Medicaid for long-term care has different resource rules, which you must satisfy to be eligible for coverage, than those for other Wisconsin Medicaid programs. Resources are assets like real property, personal property, life insurance with a cash value, vehicles, motorhomes, boats, bank accounts and cash. You will have to total up all of your non-exempt, countable assets to determine how much you have in resources.
If you are a single person, you can have only up to $2,000 in assets with a few allowable exclusions such as a car and your home (up to a value of $893,000 in 2020). If you are married, your non-applicant spouse at home can keep up to $128,640 worth of joint assets.
You can apply for Medicaid assistance online through the state's ACCESS website. For more information, visit Wisconsin's Department of Health Services Medicaid Programs for Seniors page.
Before you apply for Medicaid coverage, make sure that to the best of your knowledge you meet the eligibility criteria. Typically, a nursing care facility can answer questions and assist you with the Medicaid application process. For other questions about Wisconsin Medicaid and nursing home coverage, call the Department of Health Services at (608) 266-1685.
Wisconsin residents may be eligible for Medicaid LTC services that are delivered outside of the nursing home facility setting. The state has programs with different eligibility requirements that offer certain other benefits, so that seniors at home or in the community can obtain needed services.
For example, through the Medical Assistance Personal Care program, Medicaid-eligible individuals can receive assistance with daily activities. This program provides recipients living at home, in foster care homes, or in assisted living facilities the opportunity to obtain help with activities such as dressing, grooming, toileting, meal preparation, and food shopping.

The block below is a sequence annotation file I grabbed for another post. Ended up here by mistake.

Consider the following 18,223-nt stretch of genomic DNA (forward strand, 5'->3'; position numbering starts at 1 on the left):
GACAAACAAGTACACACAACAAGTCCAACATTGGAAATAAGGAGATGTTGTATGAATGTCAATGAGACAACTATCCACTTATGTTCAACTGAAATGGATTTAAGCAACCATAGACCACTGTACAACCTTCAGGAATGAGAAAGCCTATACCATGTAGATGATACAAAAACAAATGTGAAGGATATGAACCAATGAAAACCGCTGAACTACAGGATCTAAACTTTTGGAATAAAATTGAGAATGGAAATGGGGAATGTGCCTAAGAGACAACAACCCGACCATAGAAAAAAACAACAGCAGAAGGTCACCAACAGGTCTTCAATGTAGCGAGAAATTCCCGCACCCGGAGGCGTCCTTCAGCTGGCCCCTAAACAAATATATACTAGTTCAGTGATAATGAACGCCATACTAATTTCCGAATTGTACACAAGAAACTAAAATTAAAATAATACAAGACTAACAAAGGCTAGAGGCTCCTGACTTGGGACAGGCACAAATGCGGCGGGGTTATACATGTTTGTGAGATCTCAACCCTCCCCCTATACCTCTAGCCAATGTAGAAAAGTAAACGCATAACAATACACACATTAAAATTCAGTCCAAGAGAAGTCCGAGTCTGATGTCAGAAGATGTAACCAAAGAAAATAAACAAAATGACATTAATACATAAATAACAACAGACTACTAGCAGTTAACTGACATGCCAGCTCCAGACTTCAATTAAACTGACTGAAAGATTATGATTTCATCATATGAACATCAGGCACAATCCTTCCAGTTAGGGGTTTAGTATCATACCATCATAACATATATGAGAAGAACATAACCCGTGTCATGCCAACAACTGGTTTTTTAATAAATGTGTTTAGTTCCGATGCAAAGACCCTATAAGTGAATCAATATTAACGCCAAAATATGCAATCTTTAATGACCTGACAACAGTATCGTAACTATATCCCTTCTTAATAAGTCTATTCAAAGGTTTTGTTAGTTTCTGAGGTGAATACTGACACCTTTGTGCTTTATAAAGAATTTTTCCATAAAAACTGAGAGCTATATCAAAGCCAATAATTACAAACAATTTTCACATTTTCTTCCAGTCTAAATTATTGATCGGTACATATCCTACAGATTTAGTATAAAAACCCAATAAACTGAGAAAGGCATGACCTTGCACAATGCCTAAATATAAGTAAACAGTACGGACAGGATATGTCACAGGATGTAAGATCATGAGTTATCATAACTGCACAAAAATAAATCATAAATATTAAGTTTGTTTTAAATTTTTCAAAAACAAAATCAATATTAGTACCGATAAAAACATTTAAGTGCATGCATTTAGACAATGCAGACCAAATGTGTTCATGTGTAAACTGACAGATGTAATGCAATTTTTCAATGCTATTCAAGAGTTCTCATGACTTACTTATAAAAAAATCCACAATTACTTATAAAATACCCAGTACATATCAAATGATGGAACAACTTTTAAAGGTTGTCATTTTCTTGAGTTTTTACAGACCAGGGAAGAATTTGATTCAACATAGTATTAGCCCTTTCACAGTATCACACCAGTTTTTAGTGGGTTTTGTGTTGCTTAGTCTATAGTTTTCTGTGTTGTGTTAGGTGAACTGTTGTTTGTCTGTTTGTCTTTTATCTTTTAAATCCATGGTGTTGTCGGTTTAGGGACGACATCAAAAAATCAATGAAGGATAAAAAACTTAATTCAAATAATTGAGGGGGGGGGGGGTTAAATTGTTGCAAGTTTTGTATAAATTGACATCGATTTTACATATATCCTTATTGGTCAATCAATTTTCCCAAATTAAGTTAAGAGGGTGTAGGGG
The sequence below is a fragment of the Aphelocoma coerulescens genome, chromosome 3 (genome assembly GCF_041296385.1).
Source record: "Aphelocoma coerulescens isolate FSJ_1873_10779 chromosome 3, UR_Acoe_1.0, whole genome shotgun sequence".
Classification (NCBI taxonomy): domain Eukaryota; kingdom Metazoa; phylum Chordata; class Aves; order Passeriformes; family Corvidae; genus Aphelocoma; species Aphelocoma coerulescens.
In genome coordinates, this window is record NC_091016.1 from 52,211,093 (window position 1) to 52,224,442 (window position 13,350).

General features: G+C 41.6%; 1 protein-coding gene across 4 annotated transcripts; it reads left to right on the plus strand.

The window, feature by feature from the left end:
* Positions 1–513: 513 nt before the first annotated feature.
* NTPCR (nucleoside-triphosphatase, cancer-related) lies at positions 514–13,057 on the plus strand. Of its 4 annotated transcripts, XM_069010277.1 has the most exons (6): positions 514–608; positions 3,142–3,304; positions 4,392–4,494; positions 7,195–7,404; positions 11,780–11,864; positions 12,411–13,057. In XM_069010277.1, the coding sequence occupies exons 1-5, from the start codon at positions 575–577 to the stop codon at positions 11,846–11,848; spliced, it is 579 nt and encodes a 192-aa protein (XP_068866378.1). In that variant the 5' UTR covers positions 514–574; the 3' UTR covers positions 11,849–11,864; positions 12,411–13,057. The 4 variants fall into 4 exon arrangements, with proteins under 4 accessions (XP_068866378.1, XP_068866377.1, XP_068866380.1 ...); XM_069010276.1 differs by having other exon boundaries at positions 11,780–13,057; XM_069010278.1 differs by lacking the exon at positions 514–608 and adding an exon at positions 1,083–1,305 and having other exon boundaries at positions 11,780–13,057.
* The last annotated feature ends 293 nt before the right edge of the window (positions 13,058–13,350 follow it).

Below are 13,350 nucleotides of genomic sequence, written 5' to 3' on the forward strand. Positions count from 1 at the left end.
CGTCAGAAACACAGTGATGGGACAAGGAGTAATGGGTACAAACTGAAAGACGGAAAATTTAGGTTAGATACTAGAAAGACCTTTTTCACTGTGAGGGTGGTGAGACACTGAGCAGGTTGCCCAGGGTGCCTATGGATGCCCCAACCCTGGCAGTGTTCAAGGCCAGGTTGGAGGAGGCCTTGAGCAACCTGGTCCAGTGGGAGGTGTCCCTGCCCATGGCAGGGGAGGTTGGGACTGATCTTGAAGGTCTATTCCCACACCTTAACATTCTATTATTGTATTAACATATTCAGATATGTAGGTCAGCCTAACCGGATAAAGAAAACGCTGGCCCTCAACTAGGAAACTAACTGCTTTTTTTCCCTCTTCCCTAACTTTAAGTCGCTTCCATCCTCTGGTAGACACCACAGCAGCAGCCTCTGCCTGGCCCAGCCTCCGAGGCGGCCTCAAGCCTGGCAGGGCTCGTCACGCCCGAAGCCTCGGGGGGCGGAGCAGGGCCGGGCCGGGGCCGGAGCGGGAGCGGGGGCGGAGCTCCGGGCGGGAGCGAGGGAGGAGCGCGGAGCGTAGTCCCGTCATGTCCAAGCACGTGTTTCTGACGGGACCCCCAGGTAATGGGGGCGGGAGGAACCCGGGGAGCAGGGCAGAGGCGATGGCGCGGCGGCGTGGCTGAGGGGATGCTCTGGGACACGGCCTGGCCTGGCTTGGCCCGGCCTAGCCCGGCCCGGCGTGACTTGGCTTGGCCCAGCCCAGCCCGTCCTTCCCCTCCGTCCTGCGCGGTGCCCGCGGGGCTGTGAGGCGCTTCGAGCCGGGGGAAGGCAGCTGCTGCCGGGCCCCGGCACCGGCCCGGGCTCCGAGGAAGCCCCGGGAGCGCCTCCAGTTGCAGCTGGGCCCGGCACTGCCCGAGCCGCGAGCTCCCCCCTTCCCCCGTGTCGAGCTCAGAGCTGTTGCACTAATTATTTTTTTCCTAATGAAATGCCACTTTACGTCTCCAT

Wisconsin Medicaid also offers Home and Community-Based Services (HCBS) waiver programs that provide individuals with LTC services assistance so that they can remain living independently—in their homes and communities—instead of in nursing homes.
Family Care and Family Care Partnership are Medicaid LTC programs that offer managed care services featuring self-directed supports, so that individuals can direct their own care. Participants can also designate family members as caregivers and, through these programs, available support services may include adult day care, personal care assistance, durable medical equipment, and personal emergency response systems. A primary difference between these two programs is that Family Care covers non-medical services, and Family Care Partnership covers medical and prescription drug services.
Another waiver program, IRIS ("Include, Respect, I Self-direct"), is a consumer-directed program through which participants, with case manager assistance, create and budget for their own LTC plans. IRIS, designed for Wisconsin's Medicaid-eligible frail elders and adults with disabilities, also allows participants to hire family members to provide personal care services. IRIS benefits may include services such as adult day care, adult family home, day services, nursing services, transportation, and home modifications, among others.
For more information about Wisconsin Family Care, Family Care Partnership, or IRIS programs, or to apply, contact your local Aging and Disability Resource Center. You can also call the Family Care program office at (608) 267-7286.